The only high-quality alternatives to the Betavaron I am aware of are the Micro Nikkor 70-180 mm and the Zeiss Tessovar. The former is the only zoom designed by Nikon for close-up and macro photography (we are talking here about real macro lenses, not the "macro" denomination used by many manufacturers, which is little more than a marketing gimmick). Actually, the 70-180 focuses from infinity to 1:1.3, so it is not, properly speaking, a macro lens, but it is close enough. However, its zoom ratio is less than 2.6, and it needs changes in subject-to-camera distance and refocusing outside this range. Although it is a very good lens, its capabilities are limited with regard to the uses that make a parfocal macro zoom really useful. The Tessovar is designed for macro photography in the 0.4x to 12.8x range, and, although it employs an optical zoom,  it achieves this full range by switching accessory lenses mounted on a revolving front adapter and changing the working distance. Although the Tessovar is a very competent piece of equipment and unique in many respects, its capabilities and purposes are completely different from those of the Betavaron.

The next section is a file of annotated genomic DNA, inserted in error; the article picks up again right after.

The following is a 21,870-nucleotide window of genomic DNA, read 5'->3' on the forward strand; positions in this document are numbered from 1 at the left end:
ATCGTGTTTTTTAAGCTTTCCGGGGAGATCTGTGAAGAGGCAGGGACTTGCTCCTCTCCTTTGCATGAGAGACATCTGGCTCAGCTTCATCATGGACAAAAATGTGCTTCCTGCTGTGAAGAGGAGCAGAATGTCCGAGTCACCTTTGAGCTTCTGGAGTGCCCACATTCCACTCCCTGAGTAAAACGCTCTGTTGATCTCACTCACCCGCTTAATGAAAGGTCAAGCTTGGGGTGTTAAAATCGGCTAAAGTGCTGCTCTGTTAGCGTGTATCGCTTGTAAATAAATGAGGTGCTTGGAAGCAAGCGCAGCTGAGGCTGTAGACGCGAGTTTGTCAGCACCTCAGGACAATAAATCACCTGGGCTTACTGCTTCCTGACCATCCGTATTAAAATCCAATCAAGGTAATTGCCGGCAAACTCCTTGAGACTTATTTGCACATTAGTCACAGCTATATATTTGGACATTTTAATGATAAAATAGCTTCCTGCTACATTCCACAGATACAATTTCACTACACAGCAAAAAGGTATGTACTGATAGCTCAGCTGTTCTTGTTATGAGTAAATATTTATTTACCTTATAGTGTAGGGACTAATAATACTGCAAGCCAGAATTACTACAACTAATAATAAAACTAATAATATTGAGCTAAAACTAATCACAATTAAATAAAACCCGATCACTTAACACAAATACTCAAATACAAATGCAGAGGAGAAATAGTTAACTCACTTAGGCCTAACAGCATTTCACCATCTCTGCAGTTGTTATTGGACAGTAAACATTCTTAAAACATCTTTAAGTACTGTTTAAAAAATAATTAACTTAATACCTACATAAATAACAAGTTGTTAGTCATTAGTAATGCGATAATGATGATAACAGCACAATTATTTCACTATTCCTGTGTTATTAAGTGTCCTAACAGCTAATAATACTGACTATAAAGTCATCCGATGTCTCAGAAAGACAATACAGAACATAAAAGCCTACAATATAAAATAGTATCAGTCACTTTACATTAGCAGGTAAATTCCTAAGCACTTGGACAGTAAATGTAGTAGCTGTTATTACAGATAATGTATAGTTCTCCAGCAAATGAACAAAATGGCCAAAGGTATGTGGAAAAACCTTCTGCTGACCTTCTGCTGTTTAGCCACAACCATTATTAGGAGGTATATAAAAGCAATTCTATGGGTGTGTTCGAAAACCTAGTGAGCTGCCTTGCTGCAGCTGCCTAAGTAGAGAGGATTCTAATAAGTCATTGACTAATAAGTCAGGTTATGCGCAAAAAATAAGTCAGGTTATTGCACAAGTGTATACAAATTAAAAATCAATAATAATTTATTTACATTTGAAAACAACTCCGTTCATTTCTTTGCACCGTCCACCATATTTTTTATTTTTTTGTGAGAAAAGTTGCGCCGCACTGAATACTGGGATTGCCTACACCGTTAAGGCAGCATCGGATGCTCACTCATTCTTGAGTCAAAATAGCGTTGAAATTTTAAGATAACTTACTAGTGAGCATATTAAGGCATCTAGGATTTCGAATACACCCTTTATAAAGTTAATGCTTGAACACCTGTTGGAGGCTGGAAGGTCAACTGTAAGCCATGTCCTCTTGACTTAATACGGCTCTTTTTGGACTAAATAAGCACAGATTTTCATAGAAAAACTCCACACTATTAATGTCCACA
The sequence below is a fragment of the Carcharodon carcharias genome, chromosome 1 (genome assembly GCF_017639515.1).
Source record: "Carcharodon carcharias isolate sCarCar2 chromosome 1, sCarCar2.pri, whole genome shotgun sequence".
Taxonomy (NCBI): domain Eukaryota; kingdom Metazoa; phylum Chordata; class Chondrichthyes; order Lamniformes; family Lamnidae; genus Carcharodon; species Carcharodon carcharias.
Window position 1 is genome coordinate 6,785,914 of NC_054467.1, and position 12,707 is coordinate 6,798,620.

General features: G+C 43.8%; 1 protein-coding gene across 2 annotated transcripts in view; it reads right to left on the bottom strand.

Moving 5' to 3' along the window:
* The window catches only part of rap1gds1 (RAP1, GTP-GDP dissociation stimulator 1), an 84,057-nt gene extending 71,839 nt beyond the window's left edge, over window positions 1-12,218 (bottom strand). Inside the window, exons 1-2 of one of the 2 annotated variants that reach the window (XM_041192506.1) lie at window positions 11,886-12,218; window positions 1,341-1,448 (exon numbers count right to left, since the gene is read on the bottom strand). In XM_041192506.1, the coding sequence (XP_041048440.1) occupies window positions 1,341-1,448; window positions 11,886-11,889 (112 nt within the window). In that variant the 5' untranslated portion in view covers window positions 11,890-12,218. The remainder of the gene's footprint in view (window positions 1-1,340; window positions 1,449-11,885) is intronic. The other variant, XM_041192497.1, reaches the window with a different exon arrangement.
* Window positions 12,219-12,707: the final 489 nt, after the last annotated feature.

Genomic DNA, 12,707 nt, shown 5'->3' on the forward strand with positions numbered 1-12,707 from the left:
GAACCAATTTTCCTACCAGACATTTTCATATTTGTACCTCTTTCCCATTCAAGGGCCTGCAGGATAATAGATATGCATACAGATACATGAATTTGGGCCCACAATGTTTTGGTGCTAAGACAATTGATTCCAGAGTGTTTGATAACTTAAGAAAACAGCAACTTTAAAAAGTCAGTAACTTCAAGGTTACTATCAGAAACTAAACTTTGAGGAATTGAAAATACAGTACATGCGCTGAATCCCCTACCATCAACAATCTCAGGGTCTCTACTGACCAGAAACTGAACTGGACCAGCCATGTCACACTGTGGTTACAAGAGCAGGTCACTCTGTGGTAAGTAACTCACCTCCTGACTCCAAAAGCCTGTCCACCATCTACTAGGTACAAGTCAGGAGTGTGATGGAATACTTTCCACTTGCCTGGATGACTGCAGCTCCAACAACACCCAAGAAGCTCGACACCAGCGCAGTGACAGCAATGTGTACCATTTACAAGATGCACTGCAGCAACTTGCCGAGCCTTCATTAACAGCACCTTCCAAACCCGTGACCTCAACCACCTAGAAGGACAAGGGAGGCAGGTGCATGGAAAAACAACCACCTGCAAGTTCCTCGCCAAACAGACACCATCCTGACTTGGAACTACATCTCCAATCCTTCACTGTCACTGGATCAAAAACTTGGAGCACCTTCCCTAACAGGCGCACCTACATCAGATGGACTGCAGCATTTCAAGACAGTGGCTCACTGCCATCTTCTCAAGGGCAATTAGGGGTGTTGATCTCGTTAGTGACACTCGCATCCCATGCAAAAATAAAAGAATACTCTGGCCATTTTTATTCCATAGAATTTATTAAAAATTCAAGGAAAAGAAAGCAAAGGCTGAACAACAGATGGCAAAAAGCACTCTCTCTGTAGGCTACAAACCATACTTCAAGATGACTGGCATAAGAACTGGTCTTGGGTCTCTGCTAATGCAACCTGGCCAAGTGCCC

Interestingly, the Betavaron, Tessovar and Nikkor 70-180 are all discontinued, together with the vast majority of specialised, professional equipment for macro, close-up and photomacrography. The extremely high cost of producing this type of equipment and the small size of the potential market are the most likely causes, in the context of a profit rationale that dictates cheap cameras and lenses churned out by the millions. Fortunately, the supply of second-hand equipment is still sufficient, and the prices generally reasonable. A few photomacrographic lenses, like the Zeiss Luminars and Leitz Photars, command very high prices because they have become collector's and status items, but cheaper alternatives are available. There is, nonetheless, an ample choice of new macro lenses for generic use, generally of very good quality, which offer only a fixed focal length and typically focus between infinity and 1:1.